This intimate, homey bistro in North Hampton hits all the right notes. The vibe is welcoming, with rough-hewn wood-paneled walls and simple country decor. The service is warm, friendly, and attentive, and the food is fresh and finely crafted. Located on busy Lafayette Road, Urban Farmhouse has been open less than two years, and owner Renee Locke says business is busier than she thought it would be. “The community has been amazing,” she says. “Everyone has been very supportive.” There’s a reason for the support and success: This feel-good breakfast and lunch eatery serves up crave-able comfort food with flourish and finesse.
Come hungry, as portions are ample. Go ahead and treat yourself to one of the daily drink specials, perhaps a Mango Mimosa or Apple Cider Champagne. The restaurant’s license only allows them to serve drinks with no more than 23 per cent alcohol, so they concentrate on creative sparkling drinks and Bloody Marys. There’s also a decent selection of beer on tap, focusing on local brews. But if your drink of choice is coffee, no worries. You can get a bottomless cup of organic java, ground fresh each day.
Breakfast is always available, and a great lunch choice here. For a proven champion, order the Lemon Ricotta Pancakes. This haute-humble stack of light and fluffy pancakes is topped with a creamy house-made lemon curd and then sprinkled with a handful of blueberries. We can lay waste to an entire diet-busting plate of them and not feel the slightest bit bad about it—they’re that good. (They also make a great dessert.) Other sweet winners on the all-day breakfast menu include Maple Walnut French Toast, with crème anglaise, and a Caramel Apple Belgian Waffle, with tangy Granny Smiths and homemade caramel sauce.
No matter the hour, benedicts are popular, including the Pastrami Benedict, with a generous heap of lean pastrami and Dijon hollandaise, and the Maine Salmon Benedict, with pan-seared salmon; both come with well-seasoned roasted skillet potatoes. You’ll find other classic breakfast plates, skillfully altered and updated. Take the Mediterranean Scramble, with tomatoes, Kalamata olives, and fresh spinach, and the Ham & Cheese Scramble, with nitrate-free ham and Gruyere cheese; both are made to order with top-quality ingredients. Whatever you order, consider a side of sweet and long-cooked Nana’s Baked Beans.
If you like hash, this is the place to come. This upscale diner fare dish is homemade, served in small, piping hot cast iron skillets. The Corned Beef Hash alone is worth a visit to the Farmhouse. It’s chock-full of excellent corned beef, served with eggs and a choice of bread (go for the sourdough). Other hash preparations include the Salmon Bacon Hash, with fresh, pan-seared salmon and thick, smoky bacon, and the vegetarian Wild Mushroom Hash.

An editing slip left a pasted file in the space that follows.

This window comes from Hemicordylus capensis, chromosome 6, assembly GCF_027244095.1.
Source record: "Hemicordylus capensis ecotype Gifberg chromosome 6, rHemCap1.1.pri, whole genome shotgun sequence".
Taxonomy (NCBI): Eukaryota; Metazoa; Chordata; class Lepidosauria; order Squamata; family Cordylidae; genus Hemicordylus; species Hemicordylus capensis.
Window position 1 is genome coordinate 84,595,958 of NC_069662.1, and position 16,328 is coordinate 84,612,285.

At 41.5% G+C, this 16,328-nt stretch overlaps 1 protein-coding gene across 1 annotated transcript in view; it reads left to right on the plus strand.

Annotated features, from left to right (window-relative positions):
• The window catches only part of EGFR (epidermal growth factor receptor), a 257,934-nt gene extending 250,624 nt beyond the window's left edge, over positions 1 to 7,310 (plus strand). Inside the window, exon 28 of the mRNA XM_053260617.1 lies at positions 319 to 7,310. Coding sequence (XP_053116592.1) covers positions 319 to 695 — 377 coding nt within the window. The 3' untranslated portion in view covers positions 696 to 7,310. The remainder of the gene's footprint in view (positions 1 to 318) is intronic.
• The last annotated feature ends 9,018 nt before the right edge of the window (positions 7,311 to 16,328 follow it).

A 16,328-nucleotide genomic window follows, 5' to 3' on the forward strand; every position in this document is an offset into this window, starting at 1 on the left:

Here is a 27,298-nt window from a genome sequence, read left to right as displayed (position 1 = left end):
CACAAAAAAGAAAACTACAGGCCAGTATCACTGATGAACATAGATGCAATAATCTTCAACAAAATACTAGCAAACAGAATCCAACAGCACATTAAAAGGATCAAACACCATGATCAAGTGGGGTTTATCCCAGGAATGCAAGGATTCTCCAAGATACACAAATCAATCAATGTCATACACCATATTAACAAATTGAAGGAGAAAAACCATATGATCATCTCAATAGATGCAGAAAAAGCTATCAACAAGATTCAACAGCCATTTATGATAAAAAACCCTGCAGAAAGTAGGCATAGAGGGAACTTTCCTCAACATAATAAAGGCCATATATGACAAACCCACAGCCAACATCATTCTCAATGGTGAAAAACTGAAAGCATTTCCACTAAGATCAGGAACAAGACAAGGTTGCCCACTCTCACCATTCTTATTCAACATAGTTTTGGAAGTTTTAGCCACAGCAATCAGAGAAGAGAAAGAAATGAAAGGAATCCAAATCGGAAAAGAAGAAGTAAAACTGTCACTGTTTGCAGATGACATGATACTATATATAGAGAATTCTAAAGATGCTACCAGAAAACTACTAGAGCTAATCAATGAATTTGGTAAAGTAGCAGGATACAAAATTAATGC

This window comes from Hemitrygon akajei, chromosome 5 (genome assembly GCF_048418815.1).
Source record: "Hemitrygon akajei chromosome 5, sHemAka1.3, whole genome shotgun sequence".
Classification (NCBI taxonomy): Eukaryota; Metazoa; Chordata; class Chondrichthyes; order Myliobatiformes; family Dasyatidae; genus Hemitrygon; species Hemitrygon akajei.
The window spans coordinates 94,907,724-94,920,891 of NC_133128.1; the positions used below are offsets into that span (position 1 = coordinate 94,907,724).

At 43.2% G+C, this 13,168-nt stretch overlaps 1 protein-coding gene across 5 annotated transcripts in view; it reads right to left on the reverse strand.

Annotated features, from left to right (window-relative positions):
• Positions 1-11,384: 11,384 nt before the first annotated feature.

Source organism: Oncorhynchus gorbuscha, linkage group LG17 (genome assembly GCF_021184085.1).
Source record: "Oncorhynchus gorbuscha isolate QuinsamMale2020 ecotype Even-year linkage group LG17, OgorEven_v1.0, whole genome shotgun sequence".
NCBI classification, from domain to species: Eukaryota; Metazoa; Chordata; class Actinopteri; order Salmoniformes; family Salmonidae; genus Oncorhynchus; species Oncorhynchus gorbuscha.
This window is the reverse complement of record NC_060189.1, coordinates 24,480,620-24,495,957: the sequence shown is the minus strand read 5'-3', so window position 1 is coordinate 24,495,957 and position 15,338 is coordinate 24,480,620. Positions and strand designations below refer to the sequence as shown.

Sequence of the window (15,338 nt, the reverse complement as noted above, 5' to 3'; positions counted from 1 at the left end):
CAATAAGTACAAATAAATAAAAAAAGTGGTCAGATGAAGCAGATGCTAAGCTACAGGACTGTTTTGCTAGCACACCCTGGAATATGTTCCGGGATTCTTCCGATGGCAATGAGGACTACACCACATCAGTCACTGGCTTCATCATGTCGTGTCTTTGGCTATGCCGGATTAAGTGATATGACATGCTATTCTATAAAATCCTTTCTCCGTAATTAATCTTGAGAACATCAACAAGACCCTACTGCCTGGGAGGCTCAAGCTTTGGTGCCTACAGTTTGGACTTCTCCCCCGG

Sandwiches, salads, and soups get the same creative attention to detail and quality. Soups change seasonally but we can think of few things more satisfying on a cold winter afternoon than a hot bowl of the Tomato Soup. It’s thick, a little chunky, and very tasty; if it’s on the menu, go for it. The Roasted Pear and Arugula Salad is brightened with a blackberry tarragon vinaigrette. “Customers ask me for that vinaigrette recipe all the time,” Locke says. (She didn’t reveal it to us.)
Homemade waffle chips or thin hand-cut fries accompany elevated burgers and sandwiches, like the Pastrami on Rye, with lean, slow-cooked brisket, fried pickles, and melted Swiss cheese, and the Roast Beef and Cheddar Sandwich, with Vermont cheddar, horseradish aioli, and balsamic onions. The key to both are the quality of the ingredients, generous meat portions, and fresh breads. Breads are delivered daily from Jessica’s Brick Oven, artisan bread makers in North Andover, Massachusetts, and include raisin, sourdough, and whole wheat.
We love the Mr. Crunchy sandwich, a fancy name for a traditional Croque Monsieur, featuring fat slices of nitrate-free ham, puddles of melted Brie, and a rich Gruyere Mornay sauce, sandwiched between toasted sourdough bread. It’s gooey, crunchy, salty, and a little bit sweet. When it arrives, we know that there’s no way we can eat the whole thing, and then we do.
But it’s a tough choice between the Mr. Crunchy and the Maple Turkey Sandwich. “Not a day goes by that we don’t serve a Maple Turkey,” Locke says. It’s one of the more popular dishes on the menu. A hunk of tender, juicy roasted turkey, a thick wedge of Vermont cheddar cheese, crispy slices of Granny Smith apple, tomato, lettuce, and salty strips of bacon, topped with a not-too-sweet, perfect maple aioli. “It’s New England inside bread,” Locke declares.
Urban Farmhouse Eatery
184 Lafayette Road
North Hampton, N.H.